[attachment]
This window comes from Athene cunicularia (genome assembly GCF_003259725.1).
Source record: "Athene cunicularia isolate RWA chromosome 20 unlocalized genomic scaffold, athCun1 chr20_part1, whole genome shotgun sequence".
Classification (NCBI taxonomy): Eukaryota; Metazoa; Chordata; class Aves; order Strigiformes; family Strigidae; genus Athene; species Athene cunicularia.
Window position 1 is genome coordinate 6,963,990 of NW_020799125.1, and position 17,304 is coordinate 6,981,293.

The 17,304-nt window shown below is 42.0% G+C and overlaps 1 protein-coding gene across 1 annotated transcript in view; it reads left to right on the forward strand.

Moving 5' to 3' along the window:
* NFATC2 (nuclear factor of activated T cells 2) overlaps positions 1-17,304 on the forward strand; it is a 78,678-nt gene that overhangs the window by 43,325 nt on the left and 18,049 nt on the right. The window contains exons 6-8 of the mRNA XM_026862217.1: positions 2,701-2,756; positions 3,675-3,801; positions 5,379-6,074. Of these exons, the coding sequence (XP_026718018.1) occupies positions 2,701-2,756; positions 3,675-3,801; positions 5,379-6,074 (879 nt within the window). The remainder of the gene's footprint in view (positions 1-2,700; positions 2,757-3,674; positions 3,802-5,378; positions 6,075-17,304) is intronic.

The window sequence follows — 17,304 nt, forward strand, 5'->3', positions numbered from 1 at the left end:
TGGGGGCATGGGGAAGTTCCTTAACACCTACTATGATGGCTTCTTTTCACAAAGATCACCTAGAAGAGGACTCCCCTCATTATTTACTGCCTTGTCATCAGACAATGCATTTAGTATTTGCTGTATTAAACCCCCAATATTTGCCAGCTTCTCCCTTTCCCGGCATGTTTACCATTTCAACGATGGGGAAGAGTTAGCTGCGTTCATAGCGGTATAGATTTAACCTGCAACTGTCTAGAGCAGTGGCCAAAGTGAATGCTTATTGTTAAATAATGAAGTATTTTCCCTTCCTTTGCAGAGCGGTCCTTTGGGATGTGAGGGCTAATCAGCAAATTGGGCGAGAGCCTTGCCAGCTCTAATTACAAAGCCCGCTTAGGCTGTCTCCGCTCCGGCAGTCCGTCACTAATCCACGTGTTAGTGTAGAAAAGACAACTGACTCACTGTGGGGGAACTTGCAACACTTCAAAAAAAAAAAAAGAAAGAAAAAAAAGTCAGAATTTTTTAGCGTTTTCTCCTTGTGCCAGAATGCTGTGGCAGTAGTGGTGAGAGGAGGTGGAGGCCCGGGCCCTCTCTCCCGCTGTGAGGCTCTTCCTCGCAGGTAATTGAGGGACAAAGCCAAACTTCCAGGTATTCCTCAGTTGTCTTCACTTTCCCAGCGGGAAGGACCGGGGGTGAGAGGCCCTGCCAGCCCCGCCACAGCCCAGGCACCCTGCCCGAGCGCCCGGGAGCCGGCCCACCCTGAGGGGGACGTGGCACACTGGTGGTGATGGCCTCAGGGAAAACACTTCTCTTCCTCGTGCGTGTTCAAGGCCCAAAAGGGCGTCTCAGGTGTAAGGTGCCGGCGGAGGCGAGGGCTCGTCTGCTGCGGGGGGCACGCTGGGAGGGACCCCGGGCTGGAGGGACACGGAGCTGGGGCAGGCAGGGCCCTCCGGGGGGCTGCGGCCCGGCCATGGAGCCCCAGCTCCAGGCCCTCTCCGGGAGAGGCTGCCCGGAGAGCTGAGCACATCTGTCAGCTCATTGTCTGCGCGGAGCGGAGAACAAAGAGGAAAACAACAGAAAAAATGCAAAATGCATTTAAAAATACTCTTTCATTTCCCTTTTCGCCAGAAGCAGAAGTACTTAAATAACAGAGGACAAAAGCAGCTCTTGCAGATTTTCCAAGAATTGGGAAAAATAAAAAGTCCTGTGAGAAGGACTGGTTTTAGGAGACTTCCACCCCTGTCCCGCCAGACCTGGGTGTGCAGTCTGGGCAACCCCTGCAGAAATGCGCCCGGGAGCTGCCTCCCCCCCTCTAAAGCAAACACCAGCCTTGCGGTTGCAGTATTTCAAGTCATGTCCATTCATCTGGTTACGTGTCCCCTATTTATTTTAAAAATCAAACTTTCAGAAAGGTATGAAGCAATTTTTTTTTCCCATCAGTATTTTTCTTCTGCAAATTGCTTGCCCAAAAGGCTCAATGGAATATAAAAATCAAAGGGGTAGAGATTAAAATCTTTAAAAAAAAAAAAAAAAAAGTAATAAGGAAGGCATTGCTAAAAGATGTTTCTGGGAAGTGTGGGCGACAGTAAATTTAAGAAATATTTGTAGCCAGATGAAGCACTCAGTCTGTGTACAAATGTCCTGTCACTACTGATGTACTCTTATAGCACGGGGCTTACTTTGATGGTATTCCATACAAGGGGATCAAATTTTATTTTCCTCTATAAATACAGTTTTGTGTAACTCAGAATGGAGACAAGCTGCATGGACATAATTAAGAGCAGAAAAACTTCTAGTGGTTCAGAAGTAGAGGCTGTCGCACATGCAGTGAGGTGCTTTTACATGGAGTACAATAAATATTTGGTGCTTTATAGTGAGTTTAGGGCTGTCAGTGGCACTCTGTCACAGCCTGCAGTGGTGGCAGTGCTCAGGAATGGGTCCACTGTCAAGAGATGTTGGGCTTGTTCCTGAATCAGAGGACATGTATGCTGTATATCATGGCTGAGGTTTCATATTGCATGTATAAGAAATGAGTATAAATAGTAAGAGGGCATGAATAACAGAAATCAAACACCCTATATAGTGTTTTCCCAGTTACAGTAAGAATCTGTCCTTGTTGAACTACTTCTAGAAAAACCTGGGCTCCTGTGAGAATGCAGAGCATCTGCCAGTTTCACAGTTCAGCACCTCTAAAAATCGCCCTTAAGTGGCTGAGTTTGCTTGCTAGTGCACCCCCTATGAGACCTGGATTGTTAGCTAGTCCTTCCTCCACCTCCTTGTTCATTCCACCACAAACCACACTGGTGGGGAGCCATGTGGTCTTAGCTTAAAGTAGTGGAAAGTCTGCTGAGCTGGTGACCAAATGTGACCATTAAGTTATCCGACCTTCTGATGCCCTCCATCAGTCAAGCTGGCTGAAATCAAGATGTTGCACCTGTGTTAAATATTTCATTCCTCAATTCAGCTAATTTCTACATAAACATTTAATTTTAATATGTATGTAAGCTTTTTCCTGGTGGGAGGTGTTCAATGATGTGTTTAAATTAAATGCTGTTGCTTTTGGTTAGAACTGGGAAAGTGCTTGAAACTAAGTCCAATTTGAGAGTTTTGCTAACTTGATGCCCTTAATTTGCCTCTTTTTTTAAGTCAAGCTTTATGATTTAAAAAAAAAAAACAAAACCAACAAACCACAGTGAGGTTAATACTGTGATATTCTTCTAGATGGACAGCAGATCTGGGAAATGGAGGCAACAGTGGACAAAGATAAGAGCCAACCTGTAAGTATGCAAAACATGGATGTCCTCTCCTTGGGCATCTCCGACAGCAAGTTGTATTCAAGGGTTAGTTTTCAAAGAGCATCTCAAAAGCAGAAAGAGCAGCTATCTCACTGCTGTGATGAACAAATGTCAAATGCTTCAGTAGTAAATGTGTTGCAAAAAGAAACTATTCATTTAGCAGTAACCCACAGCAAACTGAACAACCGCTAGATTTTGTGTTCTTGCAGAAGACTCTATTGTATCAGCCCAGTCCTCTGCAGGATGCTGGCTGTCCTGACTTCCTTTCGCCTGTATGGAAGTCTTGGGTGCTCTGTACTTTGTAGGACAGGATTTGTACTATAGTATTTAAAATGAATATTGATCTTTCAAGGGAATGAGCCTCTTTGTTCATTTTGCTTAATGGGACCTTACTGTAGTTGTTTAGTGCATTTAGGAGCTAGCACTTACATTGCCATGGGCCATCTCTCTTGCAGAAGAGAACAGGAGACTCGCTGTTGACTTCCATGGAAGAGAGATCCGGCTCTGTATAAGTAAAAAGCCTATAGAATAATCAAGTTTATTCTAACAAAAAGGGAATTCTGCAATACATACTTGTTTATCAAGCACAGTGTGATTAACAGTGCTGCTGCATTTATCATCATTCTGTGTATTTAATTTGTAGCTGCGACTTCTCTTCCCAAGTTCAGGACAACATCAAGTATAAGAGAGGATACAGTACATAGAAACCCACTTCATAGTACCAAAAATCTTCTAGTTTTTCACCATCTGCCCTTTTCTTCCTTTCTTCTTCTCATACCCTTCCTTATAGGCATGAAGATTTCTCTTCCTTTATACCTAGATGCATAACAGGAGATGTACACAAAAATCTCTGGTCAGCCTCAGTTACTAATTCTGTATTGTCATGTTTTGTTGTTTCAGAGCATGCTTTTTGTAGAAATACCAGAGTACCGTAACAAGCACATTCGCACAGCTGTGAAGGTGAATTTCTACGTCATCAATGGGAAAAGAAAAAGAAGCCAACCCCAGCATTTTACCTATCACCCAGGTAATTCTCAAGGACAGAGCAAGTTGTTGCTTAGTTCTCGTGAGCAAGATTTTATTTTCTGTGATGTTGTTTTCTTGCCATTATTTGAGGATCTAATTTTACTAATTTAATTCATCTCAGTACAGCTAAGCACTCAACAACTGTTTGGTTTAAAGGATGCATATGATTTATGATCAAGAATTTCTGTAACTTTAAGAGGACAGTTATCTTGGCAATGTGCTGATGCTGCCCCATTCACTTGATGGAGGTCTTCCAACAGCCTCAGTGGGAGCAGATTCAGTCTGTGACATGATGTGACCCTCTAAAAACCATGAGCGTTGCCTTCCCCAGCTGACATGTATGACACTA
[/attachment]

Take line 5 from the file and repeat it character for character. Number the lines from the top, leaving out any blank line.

The 17,304-nt window shown below is 42.0% G+C and overlaps 1 protein-coding gene across 1 annotated transcript in view; it reads left to right on the forward strand.